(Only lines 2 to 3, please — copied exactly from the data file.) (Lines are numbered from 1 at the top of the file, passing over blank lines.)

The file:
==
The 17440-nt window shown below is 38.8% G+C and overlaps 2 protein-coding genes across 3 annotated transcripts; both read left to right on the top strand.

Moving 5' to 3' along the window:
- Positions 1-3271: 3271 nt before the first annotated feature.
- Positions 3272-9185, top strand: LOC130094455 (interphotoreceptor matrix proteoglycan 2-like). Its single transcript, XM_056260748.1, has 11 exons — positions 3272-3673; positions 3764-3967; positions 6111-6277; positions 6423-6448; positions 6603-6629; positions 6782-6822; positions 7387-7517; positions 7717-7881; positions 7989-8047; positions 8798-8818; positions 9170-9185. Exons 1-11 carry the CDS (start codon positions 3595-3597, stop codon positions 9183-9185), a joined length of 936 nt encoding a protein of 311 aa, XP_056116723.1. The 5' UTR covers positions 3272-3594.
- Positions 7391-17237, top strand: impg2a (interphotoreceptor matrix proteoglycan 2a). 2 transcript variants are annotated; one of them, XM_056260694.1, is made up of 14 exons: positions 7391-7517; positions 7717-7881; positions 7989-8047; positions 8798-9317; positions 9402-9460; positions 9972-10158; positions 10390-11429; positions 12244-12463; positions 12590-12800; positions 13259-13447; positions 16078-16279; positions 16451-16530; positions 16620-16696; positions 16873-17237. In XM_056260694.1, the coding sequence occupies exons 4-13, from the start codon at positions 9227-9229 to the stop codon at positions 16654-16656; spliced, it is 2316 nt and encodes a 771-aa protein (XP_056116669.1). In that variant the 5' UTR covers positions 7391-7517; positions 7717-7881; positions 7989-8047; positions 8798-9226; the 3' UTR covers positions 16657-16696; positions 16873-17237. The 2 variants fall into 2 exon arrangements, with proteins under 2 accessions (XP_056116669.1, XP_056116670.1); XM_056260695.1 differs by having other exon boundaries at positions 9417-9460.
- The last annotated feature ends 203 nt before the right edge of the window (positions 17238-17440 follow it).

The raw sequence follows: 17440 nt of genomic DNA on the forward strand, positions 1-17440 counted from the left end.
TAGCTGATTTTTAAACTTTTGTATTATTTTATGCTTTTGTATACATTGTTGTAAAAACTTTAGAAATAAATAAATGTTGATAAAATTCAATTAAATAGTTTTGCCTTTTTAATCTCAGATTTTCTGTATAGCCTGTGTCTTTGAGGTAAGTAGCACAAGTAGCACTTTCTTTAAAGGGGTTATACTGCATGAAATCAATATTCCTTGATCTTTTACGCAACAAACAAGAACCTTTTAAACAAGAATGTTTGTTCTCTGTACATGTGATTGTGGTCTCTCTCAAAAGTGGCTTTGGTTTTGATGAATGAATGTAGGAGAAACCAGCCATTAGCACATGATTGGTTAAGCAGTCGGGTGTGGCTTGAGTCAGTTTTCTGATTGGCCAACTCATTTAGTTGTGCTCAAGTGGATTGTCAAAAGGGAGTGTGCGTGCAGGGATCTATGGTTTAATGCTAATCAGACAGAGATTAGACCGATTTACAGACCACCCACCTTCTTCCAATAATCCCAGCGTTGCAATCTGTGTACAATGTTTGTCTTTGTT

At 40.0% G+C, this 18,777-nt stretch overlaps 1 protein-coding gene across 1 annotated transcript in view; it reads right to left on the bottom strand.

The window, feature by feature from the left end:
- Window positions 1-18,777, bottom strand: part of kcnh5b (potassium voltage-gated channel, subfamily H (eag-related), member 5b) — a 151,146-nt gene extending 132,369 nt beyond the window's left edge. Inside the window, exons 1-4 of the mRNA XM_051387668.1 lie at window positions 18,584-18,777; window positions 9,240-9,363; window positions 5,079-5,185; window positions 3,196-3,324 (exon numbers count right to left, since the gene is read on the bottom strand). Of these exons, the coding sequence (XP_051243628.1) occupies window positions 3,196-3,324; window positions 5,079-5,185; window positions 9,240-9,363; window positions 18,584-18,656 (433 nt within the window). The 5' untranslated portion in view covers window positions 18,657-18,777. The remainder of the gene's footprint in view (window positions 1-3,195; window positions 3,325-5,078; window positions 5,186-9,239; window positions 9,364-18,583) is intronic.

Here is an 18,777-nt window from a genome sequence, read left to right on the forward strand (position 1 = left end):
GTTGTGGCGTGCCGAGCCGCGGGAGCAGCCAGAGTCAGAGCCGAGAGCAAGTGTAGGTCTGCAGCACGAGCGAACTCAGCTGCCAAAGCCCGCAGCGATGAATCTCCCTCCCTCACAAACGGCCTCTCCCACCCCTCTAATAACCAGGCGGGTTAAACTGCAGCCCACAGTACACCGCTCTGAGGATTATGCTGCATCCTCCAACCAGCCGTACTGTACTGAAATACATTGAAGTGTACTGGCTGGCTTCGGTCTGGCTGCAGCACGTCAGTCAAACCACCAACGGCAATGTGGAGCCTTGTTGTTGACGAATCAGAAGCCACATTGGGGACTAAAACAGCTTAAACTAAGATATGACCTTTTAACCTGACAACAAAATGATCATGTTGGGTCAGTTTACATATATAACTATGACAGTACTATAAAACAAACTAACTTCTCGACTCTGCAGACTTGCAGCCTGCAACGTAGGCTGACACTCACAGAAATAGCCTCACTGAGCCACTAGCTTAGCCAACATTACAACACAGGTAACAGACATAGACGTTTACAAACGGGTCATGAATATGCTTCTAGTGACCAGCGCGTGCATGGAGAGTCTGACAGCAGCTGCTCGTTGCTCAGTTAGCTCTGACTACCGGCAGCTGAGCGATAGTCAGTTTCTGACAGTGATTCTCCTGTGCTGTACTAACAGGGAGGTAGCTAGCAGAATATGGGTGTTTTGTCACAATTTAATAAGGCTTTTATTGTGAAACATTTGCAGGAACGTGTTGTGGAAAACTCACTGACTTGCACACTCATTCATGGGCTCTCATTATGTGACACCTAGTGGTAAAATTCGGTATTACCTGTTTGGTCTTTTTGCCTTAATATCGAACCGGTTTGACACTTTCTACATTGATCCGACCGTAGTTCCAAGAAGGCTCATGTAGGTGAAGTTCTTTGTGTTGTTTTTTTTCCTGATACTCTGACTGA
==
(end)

Moving 5' to 3' along the window:
- Positions 1-3271: 3271 nt before the first annotated feature.